'There's no mistaking Maid Marian (Joan Rice) as she arrives for last night's première. Robin Hood motifs trim her tulle skirt. Her velvet bodice is in Lincoln Green, of course.

The amount of advertising and promotion that went on before and during the release of Walt Disney's Story of Robin Hood and his Merrie Men (1952) never ceases to amaze me. I have once again been delving in the newspaper archives and discovered another glimpse of the work that went on. This article appeared in Kinomatograph Weekly on March 5th 1952:

RKO’s Showmanship Link with CMA for ‘Robin Hood’ and ‘Saturday Island ' 

"The world premières of both ‘Robin Hood’ and ‘Saturday Island’ are to be presented by RKO-Radio, with the operation of CMA, in traditional showmanship fashion. They will be launched with publicity campaigns outstanding even in RKO showmanship.

A few days before the opening, on March 13, of Walt Disney’s ‘Robin Hood’ in Technicolor, at the Leicester Square Theatre, the Daily Graphic will start its picture serialisation and will be sponsoring a £200 competition on popular lines. It will be backed by widespread national campaigns by Kelsey Newspapers. The première, like that of the provincial opening later, in Manchester, will be in aid of the National Advertising Benevolent Society.

The BBC will serialise ‘Robin Hood’ on five successive evenings starting April 28 on the Light programme from 6.15-6.45 p.m., a time when the film will be at the height of its general release. The material will be from the sound track of the film with added matter recorded by stars Richard Todd and Joan Rice.

Joan Rice and Richard Todd

It will also be featured on the day of the première itself, in ‘Film Time’, while Joan Rice has a special ‘Robin Hood’ spot on television’s ‘Kaleidoscope.’ Many of Britain’s large circulation magazines are also devoting big spaces to the picture tying in with its première and general release.

In addition to this editorial coverage, national advertising started last Thursday with prominent spaces in leading journals and a widespread poster campaign both in the West End and in the provinces.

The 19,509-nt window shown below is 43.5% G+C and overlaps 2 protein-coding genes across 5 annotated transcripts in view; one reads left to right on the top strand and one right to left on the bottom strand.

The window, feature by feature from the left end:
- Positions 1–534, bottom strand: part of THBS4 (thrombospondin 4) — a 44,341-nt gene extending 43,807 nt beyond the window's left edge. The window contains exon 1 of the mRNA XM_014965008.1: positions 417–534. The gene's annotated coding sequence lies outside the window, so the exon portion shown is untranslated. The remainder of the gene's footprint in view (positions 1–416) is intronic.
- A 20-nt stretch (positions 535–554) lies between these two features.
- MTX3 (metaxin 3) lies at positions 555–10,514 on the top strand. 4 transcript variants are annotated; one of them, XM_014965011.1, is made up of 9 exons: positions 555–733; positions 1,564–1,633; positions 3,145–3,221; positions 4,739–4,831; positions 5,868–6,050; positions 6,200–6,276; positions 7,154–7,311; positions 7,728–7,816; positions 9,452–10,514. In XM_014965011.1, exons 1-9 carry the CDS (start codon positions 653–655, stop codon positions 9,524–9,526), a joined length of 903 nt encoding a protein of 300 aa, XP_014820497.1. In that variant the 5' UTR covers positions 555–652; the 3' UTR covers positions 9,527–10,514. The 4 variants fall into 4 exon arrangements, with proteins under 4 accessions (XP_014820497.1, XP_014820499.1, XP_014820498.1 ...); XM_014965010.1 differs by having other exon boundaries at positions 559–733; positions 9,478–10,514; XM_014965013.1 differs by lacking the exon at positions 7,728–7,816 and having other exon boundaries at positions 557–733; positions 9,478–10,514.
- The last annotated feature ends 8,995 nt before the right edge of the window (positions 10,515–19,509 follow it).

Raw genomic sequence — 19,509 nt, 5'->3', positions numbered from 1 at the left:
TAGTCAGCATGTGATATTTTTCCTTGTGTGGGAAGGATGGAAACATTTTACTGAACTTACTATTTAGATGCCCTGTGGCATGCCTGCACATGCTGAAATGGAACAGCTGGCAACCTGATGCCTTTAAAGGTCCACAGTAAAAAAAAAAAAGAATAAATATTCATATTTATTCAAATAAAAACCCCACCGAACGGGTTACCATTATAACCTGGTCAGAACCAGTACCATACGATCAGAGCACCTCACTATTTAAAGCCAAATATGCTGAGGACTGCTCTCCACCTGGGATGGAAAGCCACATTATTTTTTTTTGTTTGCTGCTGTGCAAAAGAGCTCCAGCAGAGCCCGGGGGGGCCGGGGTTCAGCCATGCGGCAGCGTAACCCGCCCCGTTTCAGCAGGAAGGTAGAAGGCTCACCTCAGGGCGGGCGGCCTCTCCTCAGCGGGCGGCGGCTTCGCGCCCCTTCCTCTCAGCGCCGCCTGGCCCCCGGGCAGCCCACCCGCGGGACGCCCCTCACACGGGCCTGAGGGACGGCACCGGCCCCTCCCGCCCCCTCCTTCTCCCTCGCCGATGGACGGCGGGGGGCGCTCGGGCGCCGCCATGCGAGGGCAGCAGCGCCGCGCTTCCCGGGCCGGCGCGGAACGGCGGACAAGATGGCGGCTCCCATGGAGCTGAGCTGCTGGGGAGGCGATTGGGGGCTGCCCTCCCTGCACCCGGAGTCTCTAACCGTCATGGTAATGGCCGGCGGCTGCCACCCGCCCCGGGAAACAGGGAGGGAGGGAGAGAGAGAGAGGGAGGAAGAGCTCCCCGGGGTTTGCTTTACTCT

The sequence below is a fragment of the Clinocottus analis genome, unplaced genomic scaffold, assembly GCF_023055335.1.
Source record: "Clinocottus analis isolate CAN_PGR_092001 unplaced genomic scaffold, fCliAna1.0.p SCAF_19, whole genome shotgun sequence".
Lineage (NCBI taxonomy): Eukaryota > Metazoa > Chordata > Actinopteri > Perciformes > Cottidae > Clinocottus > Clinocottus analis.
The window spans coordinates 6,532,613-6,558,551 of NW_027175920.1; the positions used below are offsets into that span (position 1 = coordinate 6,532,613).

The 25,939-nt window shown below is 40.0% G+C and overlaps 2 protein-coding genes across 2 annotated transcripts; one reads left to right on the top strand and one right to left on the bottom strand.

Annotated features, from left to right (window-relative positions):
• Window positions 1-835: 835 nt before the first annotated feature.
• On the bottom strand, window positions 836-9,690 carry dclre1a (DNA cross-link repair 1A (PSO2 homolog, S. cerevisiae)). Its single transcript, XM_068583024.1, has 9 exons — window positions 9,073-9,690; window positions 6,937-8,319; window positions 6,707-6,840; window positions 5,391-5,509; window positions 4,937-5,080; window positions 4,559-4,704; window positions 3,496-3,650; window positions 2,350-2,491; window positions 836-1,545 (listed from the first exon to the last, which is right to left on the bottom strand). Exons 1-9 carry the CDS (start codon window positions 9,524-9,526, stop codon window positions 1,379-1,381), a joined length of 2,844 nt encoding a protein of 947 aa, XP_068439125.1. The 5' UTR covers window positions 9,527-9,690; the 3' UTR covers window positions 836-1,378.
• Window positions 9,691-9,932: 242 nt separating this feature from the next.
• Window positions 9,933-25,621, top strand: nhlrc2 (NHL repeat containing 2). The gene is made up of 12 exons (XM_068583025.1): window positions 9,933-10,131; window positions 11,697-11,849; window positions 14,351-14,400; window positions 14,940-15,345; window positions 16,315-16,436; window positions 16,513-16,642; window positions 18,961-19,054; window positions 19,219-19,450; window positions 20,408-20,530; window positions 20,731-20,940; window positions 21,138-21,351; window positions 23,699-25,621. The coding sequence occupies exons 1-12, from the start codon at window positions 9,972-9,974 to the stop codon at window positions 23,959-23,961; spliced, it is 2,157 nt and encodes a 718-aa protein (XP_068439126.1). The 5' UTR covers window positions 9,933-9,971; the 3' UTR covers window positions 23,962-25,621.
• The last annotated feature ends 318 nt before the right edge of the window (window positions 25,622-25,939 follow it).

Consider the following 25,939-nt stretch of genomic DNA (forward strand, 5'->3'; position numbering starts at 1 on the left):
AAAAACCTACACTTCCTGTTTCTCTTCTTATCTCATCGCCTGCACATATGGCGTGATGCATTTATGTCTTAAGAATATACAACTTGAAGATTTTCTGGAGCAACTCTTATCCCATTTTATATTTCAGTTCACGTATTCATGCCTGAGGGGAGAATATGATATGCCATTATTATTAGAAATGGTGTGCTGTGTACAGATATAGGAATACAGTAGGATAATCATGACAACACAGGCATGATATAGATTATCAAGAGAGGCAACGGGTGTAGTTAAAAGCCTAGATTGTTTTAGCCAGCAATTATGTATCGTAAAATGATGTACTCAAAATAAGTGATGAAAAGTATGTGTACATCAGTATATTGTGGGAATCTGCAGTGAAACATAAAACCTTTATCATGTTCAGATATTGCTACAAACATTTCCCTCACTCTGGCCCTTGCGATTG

National tie-ins have also been arranged with a large number of commercial houses.

Elton Hayes, the BBC man with a small guitar, who makes a film debut in the picture, will tour key presentations in the provinces."

Kinomatograph Weekly March 5th 1952

I would love to hear those recordings that Richard Todd and Joan Rice made for the BBC! 

Does that episode of 'Kaleidoscope' with Joan Rice survive?

Martitia Hunt

Martitia Hunt as Queen Eleanor


"Hold! I am Eleanor, by the wrath of God, Queen of England. Down on your knees, you traitorous dogs!”

With these haughty lines, Martitia Hunt as Eleanor of Aquitaine, attempts to stop an attack, by the Sheriff’s soldiers, on the royal entourage in Walt Disney’s Story of Robin Hood. A regal role she played with her usual scene stealing ability.

In the Oxford Dictionary of National Biography, Donald Roy describes Martitia thus:

"With an arresting appearance and a dominant stage presence, she proved most effective as strong, tragic characters, her Gertrude in Hamlet being accounted by some critics the finest they had seen."

Martitia was born on a ranch in Buenos Aires, Argentina, to Alfred and Marta Hunt on 30th January 1900. When she was ten, the family returned to England, where Martitia attended Queenwood boarding-school in Eastbourne. She trained as an actress under Dame Genevieve Ward and Lady Benson. And by 1920 she had appeared in her first movie, an obscure 2 reel, silent film, produced by Walter West called The Rank Outsider.